It’s hardly what you’d call pleasant viewing, but as a demonstration of what’s gone wrong with the American Dream, it succeeds on just about every level. Keaton’s classy performance is simply the icing on the cake or, if you prefer, the pickle on the burger.

4.2 stars

Philip Caveney

20th Century Women


Not so much a film about women as their life-changing influence upon one young man, 20th Century Women has the great misfortune to be released amidst a crop of bigger, more hard-hitting films, which means it isn’t really getting the degree of attention it  deserves. This is a shame as it many ways it’s one of the most remarkable releases in what has already been an exceptional year.

It’s 1979 and teenager, Jamie (an appealing performance from relative newcomer, Lucas Jade Zuman) lives in a great big crumbling house in Santa Barbara with his eccentric mother, Dorothea (Annette Bening), a divorced woman who lives by her own quirky set of values. Fearing that Jamie might be missing a father’s touch, and after he fails t0 bond with live-in handyman William (Billy Crudup), Dorothea enlists the help of two young women to help her son broaden his horizons. Julie (Elle Fanning) is Jamie’s girl friend, a wayward spirit who sneaks into his room and shares his bed most nights but resolutely refuses to allow things to go any further, even though he clearly longs for more. She teaches him about friendship and the importance of looking good when you smoke a cigarette. Abbie (Greta Gerwig) is the artistic lodger who has recently survived a run in with cervical cancer and who is an absolute authority on clubbing, gender theory and the importance of speaking your mind. All three women submit powerful performances that linger in the mind long after the closing credits have rolled.

The story is presented as Jamie’s memories as he looks back on the events of 1979 from some unspecified point in the future and the resulting film, written and directed by Mike Mills, has a gorgeous elegiac feel, with Jamie’s occasional voiceovers commenting on what happened then and in some cases, what will happen to the lead characters later. The cinematography helps to reinforce this feel – it’s a series of shimmering images, brilliant, evocative, almost iridescent at times. I should also add that the script is very funny in places, though nobody would describe this as a comedy – it’s a lovely, life-affirming jewel of a picture, which I would urge you to see at your earliest opportunity, before it escapes the cinemas and heads for the small screens, where it will inevitably lose some of its mesmerising power.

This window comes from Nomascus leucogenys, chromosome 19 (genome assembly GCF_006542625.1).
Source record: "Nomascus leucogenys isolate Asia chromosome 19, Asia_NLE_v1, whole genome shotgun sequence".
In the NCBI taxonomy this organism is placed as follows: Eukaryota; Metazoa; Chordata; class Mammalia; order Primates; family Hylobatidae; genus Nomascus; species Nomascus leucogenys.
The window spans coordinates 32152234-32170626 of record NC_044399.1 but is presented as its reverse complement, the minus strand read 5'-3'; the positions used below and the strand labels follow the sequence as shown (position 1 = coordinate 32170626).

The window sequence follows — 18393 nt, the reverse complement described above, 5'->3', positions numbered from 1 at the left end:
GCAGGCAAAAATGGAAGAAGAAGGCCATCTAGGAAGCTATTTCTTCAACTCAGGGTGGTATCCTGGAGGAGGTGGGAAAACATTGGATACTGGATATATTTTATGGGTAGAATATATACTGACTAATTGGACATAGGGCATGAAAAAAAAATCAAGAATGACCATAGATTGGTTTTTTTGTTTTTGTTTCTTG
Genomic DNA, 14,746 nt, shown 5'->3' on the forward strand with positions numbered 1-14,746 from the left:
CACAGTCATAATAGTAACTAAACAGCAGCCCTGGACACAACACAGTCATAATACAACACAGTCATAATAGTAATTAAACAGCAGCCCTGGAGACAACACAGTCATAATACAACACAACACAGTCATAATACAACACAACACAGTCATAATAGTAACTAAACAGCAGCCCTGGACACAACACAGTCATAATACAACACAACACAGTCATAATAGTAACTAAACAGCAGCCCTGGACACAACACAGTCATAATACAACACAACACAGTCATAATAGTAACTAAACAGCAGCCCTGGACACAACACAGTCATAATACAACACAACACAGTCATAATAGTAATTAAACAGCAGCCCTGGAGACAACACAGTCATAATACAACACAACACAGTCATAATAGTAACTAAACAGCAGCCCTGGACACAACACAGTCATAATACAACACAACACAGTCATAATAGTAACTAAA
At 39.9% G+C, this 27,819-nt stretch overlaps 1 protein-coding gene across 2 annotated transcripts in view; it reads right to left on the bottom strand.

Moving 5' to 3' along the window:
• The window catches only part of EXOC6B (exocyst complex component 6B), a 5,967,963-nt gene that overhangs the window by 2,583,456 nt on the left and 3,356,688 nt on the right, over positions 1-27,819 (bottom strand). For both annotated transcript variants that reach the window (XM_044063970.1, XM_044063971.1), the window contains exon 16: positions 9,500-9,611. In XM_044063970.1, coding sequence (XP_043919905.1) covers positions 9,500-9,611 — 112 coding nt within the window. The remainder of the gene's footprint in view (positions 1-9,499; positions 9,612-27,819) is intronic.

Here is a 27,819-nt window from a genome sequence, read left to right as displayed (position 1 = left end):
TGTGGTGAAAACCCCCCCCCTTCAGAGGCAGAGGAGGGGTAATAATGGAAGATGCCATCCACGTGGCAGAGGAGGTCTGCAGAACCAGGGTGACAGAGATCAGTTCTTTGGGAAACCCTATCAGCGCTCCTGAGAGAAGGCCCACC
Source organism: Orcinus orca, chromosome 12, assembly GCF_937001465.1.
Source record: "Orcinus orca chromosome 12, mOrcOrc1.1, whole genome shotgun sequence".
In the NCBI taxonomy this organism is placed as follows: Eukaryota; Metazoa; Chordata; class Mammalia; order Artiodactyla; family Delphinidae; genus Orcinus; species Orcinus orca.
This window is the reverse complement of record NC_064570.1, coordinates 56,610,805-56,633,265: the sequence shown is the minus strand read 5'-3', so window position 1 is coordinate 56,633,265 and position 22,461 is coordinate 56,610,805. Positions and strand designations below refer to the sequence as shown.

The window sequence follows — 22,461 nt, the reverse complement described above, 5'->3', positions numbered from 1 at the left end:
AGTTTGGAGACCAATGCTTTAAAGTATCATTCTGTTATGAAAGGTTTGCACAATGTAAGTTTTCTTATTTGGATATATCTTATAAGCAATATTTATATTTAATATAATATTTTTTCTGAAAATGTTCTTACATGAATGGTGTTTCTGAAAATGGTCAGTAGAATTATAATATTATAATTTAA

5 stars

Philip Caveney



Moonlight is a coming-of-age movie, chronicling the life of a young black man, and the problems he faces as he tries to forge his identity in the unforgiving environs of his Miami neighbourhood.

We first meet Chiron as ‘Little’ (Alex Hibbert). He is a quiet, introverted boy, preyed upon by bullies and neglected at home. Salvation comes in the unlikely form of Juan (Mahershala Ali), a local drug-dealer, who assumes a fatherly role in Little’s life, and whose softer side is a welcome nuance, so often missing from the cartoon villainy of on-screen criminals. He recognises Little’s vulnerability, and seeks to help him out: teaches him to swim, reassures the boy about his sexuality. He has a conscience too, and is clearly affected when Little’s mum (Naomie Harris) points out his responsibility for her neglectful parenting: he supplies the crack that renders her incapable. Hibbert’s performance is achingly good in this first third of the film: he doesn’t articulate his neediness, but its plain for all to see. He’s so full of hope and potential; we don’t want to witness his pain.